Some of the terms used in the Personal Data Protection Bill, 2019 include,

Data Principal:  The individual whose data is being processed

Data Fiduciary: Service Provider who collects, stores and uses data in the course of providing such goods and services

The key changes from the 2018 Bill include:

  • Sensitive personal data definition extended
  • Right to erasure of personal data introduced
  • Concept of ‘consent managers’ introduced to manage ongoing consent of users regarding their data
  • Data Principals given right to access the identities of any data fiduciary using their data
  • Compulsory Privacy by Design policy
  • Central Government can access anonymized personal data from data fiduciaries
  • No need to store mirror copy of data
  • Central Government can exempt any fiduciary from the Bill
  • ‘Social Media Intermediaries’ along with their obligations defined
  • Data fiduciaries no longer required to demonstrate adherence to the bill
  • Data protection officers to be located in India


  1. Definition of personal and sensitive personal data (Sec 3(28) and (36))

The Bill has expanded the definition of personal data to include inferred data , “…and shall include any inference drawn from such data for the purpose of profiling.”

It has also taken off ‘passwords’ from under the purview of sensitive personal data.


  1. The Right to Erasure (Sec 18)

The previous Srikrishna Bill of 2018 did not contain a right to erasure, even under the right to be forgotten (Sec 27) whereas the Personal Data Protection (PDP) Bill of 2019 has a clause for a right to erasure along with a right to erasure of personal data when such data is no longer required for the purpose of processing. The data principal may request the data fiduciaries to erase such data.


  1. Transparency in Data Sharing and the concept of consent managers(Sec 17,21 and 23)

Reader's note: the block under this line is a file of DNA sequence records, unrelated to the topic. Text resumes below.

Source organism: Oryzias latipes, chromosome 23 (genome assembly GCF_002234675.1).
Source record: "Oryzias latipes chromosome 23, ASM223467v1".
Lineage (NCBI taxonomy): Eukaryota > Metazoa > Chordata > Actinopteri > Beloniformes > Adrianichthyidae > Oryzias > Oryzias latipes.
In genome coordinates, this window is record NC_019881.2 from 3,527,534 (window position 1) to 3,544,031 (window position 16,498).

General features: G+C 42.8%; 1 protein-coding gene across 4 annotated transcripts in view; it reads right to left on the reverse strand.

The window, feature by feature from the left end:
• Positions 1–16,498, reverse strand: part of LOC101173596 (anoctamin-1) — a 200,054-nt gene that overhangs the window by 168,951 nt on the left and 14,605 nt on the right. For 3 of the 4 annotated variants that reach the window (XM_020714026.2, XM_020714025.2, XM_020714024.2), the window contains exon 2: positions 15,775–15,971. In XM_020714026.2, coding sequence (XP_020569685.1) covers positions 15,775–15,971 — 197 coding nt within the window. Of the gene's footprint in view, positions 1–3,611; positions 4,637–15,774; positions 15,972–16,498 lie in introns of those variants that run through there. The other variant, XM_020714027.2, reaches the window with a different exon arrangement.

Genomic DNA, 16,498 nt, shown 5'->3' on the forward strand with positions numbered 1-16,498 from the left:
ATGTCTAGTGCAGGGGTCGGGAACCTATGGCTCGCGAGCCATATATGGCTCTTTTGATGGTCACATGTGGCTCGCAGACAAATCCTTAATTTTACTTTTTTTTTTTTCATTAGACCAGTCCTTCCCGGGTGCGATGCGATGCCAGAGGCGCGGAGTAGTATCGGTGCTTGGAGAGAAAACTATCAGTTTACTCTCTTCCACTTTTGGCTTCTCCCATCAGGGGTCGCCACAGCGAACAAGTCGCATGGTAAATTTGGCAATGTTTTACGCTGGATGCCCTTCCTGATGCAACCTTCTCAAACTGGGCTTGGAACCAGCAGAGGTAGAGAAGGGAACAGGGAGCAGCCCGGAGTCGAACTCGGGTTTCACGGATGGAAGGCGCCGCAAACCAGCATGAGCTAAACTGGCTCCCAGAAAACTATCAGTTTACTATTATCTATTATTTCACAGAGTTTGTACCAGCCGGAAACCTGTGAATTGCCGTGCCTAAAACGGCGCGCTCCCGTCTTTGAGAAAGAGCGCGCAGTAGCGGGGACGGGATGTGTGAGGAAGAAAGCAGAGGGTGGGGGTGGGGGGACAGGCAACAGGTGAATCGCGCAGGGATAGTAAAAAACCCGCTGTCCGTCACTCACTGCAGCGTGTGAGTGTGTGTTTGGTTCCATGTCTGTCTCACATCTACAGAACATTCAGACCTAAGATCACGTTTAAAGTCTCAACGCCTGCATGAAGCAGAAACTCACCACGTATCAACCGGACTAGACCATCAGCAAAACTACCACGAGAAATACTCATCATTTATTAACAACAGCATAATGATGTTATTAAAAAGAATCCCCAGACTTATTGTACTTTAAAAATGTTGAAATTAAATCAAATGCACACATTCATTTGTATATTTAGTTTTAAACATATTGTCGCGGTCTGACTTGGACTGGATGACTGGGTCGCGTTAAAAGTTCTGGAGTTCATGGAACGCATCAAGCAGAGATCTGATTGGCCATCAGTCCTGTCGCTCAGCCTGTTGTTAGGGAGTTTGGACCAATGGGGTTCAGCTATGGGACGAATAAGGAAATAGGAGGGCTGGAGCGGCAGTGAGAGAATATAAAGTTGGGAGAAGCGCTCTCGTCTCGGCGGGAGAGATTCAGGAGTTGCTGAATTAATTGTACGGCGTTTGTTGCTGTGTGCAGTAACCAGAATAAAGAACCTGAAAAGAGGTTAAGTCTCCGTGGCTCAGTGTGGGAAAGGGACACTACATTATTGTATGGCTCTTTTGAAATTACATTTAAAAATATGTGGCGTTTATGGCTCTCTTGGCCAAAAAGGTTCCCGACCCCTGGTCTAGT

Section 17(3) gives rights to data principals to access, in one place, the identities of data fiduciaries with whom their personal data has been shared by any other data fiduciary. This allows data principals to review the entities with whom their personal data has been shared by one particular data fiduciary.


The PDP Bill 2019 also introduces a concept of  ‘consent managers’ (Sec 21(1) and 23) which was not present earlier. A Consent Manager is a data fiduciary which enables a data principal to gain, withdraw, review and manage their consent through an accessible, transparent and interoperable platform. These consent management platforms are to be registered with the Data Protection Authority (DPA).


  1. Privacy by Design Policy (Sec 22)

The Bill introduces a concept of privacy by design policy wherein every data fiduciary is required to prepare a privacy by design policy and have it certified by the DPA and the data fiduciary is supposed to publish this privacy by design policy.


  1. Central Government can direct Data Fiduciaries to share anonymized personal data/ non-personal data (Sec 91)

This section enables the Central Government to direct any fiduciary/processor to provide any anonymized personal or non-personal data to “…enable better targeting of delivery of services or formulation of evidence-based policies by the Central Government, in such manner as may be prescribed.”


  1. Dilution of Data Localisation Requirements (Sec 33 and 34)

The Bill has removed the mandatory requirement for storing a mirror copy of all personal data in India. Sensitive personal data may be transferred outside India based on explicit consent and the Central Government or DPA may allow transfer of SPD for specific purposes.


  1. Central Government can exempt any Government Agency from the bill (Sect 35)

Sec 35 enhances the surveillance powers of the government and gives the Central government the power to exempt any government agency from the purview of the bill and does not list the principles of necessity and proportionality as determinants to access. Thus, the Government can collect and process any category of personal data as per their requirements.


  1. Social Media Intermediaries and voluntary verification of accounts (Sec 26 and 28)

The bill defines social media intermediaries (SMIs) to mean intermediaries who primarily enable online interaction between two or more users and allow them to create, upload, share, disseminate, modify or access information using its services. It excludes entities like e-commerce platforms, TSPs/ISPs, search engines, cloud service providers, online encyclopedias, and email services from the definition of SMIs. Another qualification for an entity to be an SMI is – the likelihood or actual impact on electoral democracy, security of the State, public order or the sovereignty and integrity of India.

SMIs have the obligations of data protection impact assessments, maintenance of records, audit of policies, and appointment of a data protection officer, and providing an option to users for voluntary verification of their accounts, which are applicable to all significant data fiduciaries.

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